OK, maybe “will” should be “may help,” and CP readers have been hearing about CSP for a while (see here).

It is the best source of clean energy to replace coal and sustain economic development. I bet that it will deliver more power every year this century than coal with carbon capture and storage — for much less money and with far less environmental damage.

How much less? Many industry experts told me CSP will likely deliver power for well under $.10 per kilowatt hour fully installed in the next decade.

What is its market potential? I think it could be more than two wedges, which is several thouand gigawatts:

It would be straightforward to build CSP systems at whatever rate industry and governments needed, ultimately 50 to 100 gigawatts a year growth or more.

Why is CSP so important?

Because it’s the only form of clean electricity that can meet all the demanding requirements of this century….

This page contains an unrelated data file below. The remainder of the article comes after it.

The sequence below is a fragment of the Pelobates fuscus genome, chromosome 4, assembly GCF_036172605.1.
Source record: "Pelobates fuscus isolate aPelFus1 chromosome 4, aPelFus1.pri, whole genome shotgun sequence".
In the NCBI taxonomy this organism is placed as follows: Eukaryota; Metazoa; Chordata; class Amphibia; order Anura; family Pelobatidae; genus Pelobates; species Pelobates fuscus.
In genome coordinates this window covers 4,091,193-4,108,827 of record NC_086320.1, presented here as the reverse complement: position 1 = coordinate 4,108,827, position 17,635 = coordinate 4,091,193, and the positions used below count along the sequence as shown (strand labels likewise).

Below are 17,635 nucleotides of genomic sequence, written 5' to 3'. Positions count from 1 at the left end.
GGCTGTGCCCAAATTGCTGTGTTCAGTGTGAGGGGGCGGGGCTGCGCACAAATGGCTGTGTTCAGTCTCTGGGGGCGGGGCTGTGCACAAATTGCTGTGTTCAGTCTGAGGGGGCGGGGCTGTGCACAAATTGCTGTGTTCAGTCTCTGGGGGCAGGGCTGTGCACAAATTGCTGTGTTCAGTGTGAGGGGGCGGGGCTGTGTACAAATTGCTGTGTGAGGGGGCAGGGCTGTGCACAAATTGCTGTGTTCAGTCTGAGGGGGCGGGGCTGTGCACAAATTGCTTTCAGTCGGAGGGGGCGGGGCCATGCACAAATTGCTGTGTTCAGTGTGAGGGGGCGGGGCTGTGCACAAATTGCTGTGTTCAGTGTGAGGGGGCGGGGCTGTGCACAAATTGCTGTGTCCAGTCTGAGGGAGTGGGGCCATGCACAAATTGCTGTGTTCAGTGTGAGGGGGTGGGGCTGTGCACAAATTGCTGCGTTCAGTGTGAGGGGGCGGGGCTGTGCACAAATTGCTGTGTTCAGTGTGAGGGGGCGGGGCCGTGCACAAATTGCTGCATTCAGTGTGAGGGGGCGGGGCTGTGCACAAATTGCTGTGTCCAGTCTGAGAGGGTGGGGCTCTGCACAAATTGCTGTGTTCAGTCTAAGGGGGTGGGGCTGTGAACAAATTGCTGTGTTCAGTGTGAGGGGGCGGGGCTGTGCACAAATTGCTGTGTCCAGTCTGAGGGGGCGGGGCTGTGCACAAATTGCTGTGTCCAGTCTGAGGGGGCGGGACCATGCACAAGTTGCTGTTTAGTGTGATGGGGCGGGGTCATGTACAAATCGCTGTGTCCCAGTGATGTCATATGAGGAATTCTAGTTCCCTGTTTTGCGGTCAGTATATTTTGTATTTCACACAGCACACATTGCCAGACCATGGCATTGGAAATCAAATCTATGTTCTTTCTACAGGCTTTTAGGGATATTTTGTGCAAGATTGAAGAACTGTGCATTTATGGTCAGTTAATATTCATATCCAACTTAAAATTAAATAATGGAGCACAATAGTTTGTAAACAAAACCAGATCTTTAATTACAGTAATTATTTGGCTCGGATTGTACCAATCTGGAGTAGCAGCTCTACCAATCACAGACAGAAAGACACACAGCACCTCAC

Solar baseload’s ultimate “trump card” is, of course, storage, as the Daily Climate explained well:

The ability to store power for later use is a holy grail of sorts for renewable energy developers. Wind and photovoltaic plants force utilities to use the power on the spot or dump the load. Various batteries and capacitors are in the works for those technologies, but none so far match the smooth efficiency or low cost of solar thermal’s ability to hoard sunlight.

A plant designed with storage can shunt the hot oil from the mirrors to a giant insulated heat sink — a vat of molten salt, say, or a chunk of concrete or pig iron. Then after the sun sets but while demand remains high, that heat can be tapped to generate steam.

Or if a cloud rolls over a plant’s mirrors, or an afternoon thunderstorm stalls overhead, hundreds of megawatts of juice won’t suddenly drop off the grid. Utility operators can simply tap the tank.

“We’ve sort of stumbled on this thing with storage,” said Tom R. Mancini, program manager for concentrated solar power technologies at Sandia National Laboratories in New Mexico. “The round-trip efficiency is 90 percent…. Solar thermal is made for this.”

Arizona Public Service is building a plant that can keep the sun’s power for six hours past sunset, allowing managers to meet evening demand with midafternoon sun. A utility in Spain hopes to develop a plant that can keep heat for seven. Engineers figure 14 hours or more is feasible.